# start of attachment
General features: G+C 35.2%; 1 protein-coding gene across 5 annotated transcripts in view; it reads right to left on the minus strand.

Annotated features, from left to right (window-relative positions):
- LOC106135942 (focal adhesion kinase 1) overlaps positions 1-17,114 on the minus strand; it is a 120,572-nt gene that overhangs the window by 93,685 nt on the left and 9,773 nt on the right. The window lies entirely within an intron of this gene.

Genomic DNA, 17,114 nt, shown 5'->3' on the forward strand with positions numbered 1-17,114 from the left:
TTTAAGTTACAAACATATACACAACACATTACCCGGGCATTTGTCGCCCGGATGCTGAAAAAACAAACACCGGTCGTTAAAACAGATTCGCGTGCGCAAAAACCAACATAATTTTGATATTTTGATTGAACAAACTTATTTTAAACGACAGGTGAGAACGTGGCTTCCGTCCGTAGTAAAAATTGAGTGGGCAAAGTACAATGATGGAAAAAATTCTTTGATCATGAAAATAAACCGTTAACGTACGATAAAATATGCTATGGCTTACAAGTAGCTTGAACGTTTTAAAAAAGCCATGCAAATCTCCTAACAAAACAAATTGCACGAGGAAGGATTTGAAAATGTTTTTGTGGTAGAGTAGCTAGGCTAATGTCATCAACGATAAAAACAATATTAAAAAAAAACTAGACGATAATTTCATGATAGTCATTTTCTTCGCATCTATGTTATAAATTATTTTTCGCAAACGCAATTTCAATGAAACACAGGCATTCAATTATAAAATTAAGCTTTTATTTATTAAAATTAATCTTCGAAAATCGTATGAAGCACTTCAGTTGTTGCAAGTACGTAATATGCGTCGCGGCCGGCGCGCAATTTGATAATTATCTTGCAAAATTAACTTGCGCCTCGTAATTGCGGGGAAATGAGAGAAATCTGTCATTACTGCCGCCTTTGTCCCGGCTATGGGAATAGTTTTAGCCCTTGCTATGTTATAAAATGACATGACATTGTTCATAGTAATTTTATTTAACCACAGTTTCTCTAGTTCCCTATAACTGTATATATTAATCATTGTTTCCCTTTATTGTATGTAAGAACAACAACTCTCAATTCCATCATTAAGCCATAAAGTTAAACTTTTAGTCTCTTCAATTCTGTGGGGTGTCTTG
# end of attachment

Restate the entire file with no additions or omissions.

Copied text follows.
General features: G+C 35.2%; 1 protein-coding gene across 5 annotated transcripts in view; it reads right to left on the minus strand.

Annotated features, from left to right (window-relative positions):
- LOC106135942 (focal adhesion kinase 1) overlaps positions 1-17,114 on the minus strand; it is a 120,572-nt gene that overhangs the window by 93,685 nt on the left and 9,773 nt on the right. The window lies entirely within an intron of this gene.

Genomic DNA, 17,114 nt, shown 5'->3' on the forward strand with positions numbered 1-17,114 from the left:
TTTAAGTTACAAACATATACACAACACATTACCCGGGCATTTGTCGCCCGGATGCTGAAAAAACAAACACCGGTCGTTAAAACAGATTCGCGTGCGCAAAAACCAACATAATTTTGATATTTTGATTGAACAAACTTATTTTAAACGACAGGTGAGAACGTGGCTTCCGTCCGTAGTAAAAATTGAGTGGGCAAAGTACAATGATGGAAAAAATTCTTTGATCATGAAAATAAACCGTTAACGTACGATAAAATATGCTATGGCTTACAAGTAGCTTGAACGTTTTAAAAAAGCCATGCAAATCTCCTAACAAAACAAATTGCACGAGGAAGGATTTGAAAATGTTTTTGTGGTAGAGTAGCTAGGCTAATGTCATCAACGATAAAAACAATATTAAAAAAAAACTAGACGATAATTTCATGATAGTCATTTTCTTCGCATCTATGTTATAAATTATTTTTCGCAAACGCAATTTCAATGAAACACAGGCATTCAATTATAAAATTAAGCTTTTATTTATTAAAATTAATCTTCGAAAATCGTATGAAGCACTTCAGTTGTTGCAAGTACGTAATATGCGTCGCGGCCGGCGCGCAATTTGATAATTATCTTGCAAAATTAACTTGCGCCTCGTAATTGCGGGGAAATGAGAGAAATCTGTCATTACTGCCGCCTTTGTCCCGGCTATGGGAATAGTTTTAGCCCTTGCTATGTTATAAAATGACATGACATTGTTCATAGTAATTTTATTTAACCACAGTTTCTCTAGTTCCCTATAACTGTATATATTAATCATTGTTTCCCTTTATTGTATGTAAGAACAACAACTCTCAATTCCATCATTAAGCCATAAAGTTAAACTTTTAGTCTCTTCAATTCTGTGGGGTGTCTTG